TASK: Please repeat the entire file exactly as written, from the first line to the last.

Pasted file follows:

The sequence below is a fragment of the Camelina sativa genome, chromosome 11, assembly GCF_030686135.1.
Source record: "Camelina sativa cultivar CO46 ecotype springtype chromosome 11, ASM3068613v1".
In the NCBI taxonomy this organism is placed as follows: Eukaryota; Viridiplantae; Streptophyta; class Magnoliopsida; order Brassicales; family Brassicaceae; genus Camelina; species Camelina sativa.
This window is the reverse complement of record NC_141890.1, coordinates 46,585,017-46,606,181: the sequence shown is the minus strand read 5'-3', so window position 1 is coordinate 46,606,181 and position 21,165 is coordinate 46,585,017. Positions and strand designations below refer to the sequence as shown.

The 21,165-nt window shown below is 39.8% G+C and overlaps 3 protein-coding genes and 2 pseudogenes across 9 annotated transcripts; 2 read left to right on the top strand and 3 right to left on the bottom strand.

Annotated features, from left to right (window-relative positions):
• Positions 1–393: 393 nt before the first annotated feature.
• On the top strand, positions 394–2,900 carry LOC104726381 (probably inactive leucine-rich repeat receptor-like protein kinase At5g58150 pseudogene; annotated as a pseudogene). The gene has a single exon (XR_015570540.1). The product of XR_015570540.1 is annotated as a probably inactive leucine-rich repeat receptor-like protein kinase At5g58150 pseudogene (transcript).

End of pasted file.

The sequence below is a fragment of the Camelina sativa genome, chromosome 11, assembly GCF_030686135.1.
Source record: "Camelina sativa cultivar CO46 ecotype springtype chromosome 11, ASM3068613v1".
In the NCBI taxonomy this organism is placed as follows: Eukaryota; Viridiplantae; Streptophyta; class Magnoliopsida; order Brassicales; family Brassicaceae; genus Camelina; species Camelina sativa.
This window is the reverse complement of record NC_141890.1, coordinates 46,585,017-46,606,181: the sequence shown is the minus strand read 5'-3', so window position 1 is coordinate 46,606,181 and position 21,165 is coordinate 46,585,017. Positions and strand designations below refer to the sequence as shown.

The 21,165-nt window shown below is 39.8% G+C and overlaps 3 protein-coding genes and 2 pseudogenes across 9 annotated transcripts; 2 read left to right on the top strand and 3 right to left on the bottom strand.

Annotated features, from left to right (window-relative positions):
• Positions 1–393: 393 nt before the first annotated feature.
• On the top strand, positions 394–2,900 carry LOC104726381 (probably inactive leucine-rich repeat receptor-like protein kinase At5g58150 pseudogene; annotated as a pseudogene). The gene has a single exon (XR_015570540.1). The product of XR_015570540.1 is annotated as a probably inactive leucine-rich repeat receptor-like protein kinase At5g58150 pseudogene (transcript).